Or not? That’s an interesting challenge. Multiple messages depending on the light angle

Sort of the opposite of a digital sundial:


It's possible to create artificial light with parallel rays like the sun, you just need a parabolic dish mirror. So in theory yes you could do this at home for everyday projections, just not with the sun.

I'm wondering how feasible it would be to repurpose this code for a concentrated solar power setup.

At a risk of spoiling a startup idea, I'd love a set of motorized mirrors I could put on a roof of a house on the other side of the street from me, that would send sunlight to the eastern side of my flat during the afternoon :).

It’s like the Uber of renting other peoples roofs! (I’ve been watching way too much shark tank the past 3 days…)

This reminds me of company called Leva.

Check out this project https://www.leva.io/projects/kinetic-wall

> that could just bring this idea into existence from nothing but a bit of code and some basic principles of physics.

You're putting yourself down here. But congrats on the proposal!

That's mad creative, like those solar clock things

Cool af! Congrats

This idea will have many unexpected applications. For example difficult to remove signs projected to flat surfaces.

An application close to this idea: IKEA arrow signs projected on the floor.

They need no painting, floor needs no protection or treatment and they won’t disappear until the light is off.

You can do that just with a mirror in the shape of an arrow. Or a mirror with a negative arrow painted on it :)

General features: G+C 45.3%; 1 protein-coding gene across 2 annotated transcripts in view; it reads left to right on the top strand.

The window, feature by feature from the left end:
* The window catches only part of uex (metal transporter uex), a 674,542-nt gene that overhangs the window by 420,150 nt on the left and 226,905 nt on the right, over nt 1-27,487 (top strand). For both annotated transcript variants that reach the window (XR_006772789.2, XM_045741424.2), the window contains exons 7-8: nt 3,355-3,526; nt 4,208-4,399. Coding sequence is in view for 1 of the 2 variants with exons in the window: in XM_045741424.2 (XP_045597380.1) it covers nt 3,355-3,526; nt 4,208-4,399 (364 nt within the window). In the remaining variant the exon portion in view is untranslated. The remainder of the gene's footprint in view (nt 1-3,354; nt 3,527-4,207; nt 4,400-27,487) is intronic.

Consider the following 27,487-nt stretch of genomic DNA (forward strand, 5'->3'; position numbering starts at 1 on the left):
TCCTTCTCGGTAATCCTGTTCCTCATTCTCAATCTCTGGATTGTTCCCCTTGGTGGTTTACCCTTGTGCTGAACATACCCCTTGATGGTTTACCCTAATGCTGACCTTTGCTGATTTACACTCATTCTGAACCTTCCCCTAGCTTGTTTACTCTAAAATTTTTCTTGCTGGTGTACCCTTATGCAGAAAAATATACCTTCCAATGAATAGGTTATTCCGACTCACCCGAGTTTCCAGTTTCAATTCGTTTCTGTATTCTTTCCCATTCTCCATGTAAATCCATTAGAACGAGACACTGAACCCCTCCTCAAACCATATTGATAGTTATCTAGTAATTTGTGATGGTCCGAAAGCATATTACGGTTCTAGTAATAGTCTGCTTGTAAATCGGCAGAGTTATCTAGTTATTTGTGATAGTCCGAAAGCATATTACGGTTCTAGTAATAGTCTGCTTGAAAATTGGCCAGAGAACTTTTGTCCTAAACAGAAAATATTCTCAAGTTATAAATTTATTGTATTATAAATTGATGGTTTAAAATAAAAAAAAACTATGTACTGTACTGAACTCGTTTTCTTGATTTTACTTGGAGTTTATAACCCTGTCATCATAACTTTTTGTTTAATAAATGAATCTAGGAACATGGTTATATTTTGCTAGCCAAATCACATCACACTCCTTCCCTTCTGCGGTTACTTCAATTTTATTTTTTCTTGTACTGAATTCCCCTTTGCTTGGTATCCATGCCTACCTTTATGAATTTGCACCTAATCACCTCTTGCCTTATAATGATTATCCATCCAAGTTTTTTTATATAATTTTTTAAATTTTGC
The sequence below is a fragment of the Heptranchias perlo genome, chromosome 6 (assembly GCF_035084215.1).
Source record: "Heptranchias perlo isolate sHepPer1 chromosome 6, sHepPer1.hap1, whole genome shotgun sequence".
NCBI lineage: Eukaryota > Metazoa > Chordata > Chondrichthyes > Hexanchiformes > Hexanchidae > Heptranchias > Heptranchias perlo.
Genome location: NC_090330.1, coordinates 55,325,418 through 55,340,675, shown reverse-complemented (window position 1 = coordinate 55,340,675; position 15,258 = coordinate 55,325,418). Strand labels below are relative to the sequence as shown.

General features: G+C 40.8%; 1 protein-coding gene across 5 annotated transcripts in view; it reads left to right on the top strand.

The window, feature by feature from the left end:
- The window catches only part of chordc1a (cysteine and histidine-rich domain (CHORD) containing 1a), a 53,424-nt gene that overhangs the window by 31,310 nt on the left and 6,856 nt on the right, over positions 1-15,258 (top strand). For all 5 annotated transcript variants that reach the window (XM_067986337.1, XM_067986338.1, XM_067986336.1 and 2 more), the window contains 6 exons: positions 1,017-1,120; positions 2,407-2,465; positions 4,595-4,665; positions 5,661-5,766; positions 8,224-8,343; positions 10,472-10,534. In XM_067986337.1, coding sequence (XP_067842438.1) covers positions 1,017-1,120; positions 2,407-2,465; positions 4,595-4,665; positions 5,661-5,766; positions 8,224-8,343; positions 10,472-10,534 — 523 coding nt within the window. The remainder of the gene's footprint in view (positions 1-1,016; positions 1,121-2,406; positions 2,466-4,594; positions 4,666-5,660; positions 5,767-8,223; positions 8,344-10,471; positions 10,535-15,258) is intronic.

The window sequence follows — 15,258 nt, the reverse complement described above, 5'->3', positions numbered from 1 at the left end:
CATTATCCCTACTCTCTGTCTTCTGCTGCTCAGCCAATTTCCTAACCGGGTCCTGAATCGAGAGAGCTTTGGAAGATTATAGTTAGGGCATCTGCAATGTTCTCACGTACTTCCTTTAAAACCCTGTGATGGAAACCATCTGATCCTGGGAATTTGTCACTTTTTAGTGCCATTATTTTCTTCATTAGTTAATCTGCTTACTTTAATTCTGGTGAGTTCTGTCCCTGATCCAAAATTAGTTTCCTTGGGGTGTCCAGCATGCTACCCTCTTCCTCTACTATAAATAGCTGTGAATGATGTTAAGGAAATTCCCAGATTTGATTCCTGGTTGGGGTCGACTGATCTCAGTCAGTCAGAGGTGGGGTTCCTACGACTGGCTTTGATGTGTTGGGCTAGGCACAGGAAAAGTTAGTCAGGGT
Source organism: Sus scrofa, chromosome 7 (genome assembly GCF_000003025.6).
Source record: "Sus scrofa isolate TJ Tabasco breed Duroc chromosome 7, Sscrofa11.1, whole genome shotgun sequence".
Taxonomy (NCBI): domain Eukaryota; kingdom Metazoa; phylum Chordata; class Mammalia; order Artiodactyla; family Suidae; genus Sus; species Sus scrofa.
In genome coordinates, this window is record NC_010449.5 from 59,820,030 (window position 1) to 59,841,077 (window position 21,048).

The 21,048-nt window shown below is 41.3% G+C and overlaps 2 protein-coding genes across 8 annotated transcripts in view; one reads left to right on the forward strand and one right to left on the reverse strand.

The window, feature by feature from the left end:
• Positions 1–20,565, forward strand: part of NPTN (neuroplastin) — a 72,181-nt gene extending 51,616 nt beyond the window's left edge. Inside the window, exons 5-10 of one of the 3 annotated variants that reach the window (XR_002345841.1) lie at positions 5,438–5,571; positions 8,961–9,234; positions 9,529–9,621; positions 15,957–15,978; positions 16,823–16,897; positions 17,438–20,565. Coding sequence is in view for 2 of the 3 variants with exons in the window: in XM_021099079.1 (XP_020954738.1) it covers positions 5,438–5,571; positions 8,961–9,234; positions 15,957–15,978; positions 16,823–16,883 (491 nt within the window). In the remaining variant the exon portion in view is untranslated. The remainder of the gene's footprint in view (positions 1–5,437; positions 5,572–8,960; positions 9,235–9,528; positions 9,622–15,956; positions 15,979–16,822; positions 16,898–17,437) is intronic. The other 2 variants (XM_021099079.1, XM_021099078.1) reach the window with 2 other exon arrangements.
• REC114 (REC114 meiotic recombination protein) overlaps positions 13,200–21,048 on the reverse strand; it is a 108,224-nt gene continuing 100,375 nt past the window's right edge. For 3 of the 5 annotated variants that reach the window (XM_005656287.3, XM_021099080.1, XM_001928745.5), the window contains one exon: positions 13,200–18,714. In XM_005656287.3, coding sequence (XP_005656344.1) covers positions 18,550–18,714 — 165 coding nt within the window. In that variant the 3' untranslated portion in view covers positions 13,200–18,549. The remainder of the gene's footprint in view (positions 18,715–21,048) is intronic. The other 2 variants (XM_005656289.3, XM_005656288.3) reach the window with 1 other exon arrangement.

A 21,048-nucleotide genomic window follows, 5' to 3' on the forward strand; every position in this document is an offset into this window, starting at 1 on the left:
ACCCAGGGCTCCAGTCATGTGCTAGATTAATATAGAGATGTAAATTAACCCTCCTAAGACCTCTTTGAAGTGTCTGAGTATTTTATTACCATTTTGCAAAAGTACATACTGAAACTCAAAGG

Yes. It's pretty interesting they went the "projector" way.

I guess there is an issue of the arrow not being lit enough to stand out if the mirror flatly reflects ambient light, it would need to focus a lot more light, which would also make it much bigger.

It might also be that the additional light from the arrow is just beneficial in that specific case.

I would love an array of them in the style of old airport signages could be an amazing effect. Great work.

Such a cool idea. Now you have a momento to remember the day that can be hung on a wall.

I might be getting old but this is the sort of magic by technology I would like to see more of in the world instead of using tech to try putting people into fake worlds in some metaverse.

I don't think the particular metaverses available right now seem that good, but I don't share the consistent prejudices against virtual reality. Why is real reality any better? You can build awesome stuff in virtual reality as well (in fact, you can build almost anything imaginable, at a much lower cost).

Keeping in touch with reality is extremely important (because we are bound by its rules after all), but virtual existence has enormous potential as well :)

(that can't be realized, and certainly not realized for everyone, in the world of atoms -- virtual reality is delightfully egalitarian)

Value the bits and atoms!

VR is a better mousetrap to keep people engaged and connected (two things FB values a lot as it drives revenue).

What real-world problems does VR serve for the average FB user? Or anyone frankly?

Meanwhile, 3D printing could greatly improve how we design and fabricate things people use every day.

Just a thought, but one reason to be skeptical of virtual reality, if only out of pragmatism, is that unlike "real" reality, virtual reality is trivially controllable by single entities.

Maybe not an intrinsic limitation, but for the foreseeable future, VR = a domain where some entity like Facebook is effectively omniscient and omnipotent.

> virtual reality is delightfully egalitarian

It could be, but I'm willing to bet it'll be primarily used to oppress and control people. The potential for things like VR and AR is great, but the reality is that it will be used against you in ways that couldn't have been possible without it.

Wow how wonderfully geeky romantic. Did he say yes ? [Edit the sand said yes!]

What happens if you point all the mirrors at the same spot? Fire?

Archimedes famously used mirrors to burn a fleet invading Syracuse: https://en.wikipedia.org/wiki/Burning_glass

Nice. Now step 2: individually articulated mirrors :)

This made my day! Nothing technical to say sorry!

That is so nice, thank you for sharing

Absolutely mesmerizing work!

This rocks, and congrats!

Did he say yes?

Congrats! Wonderful!

hats off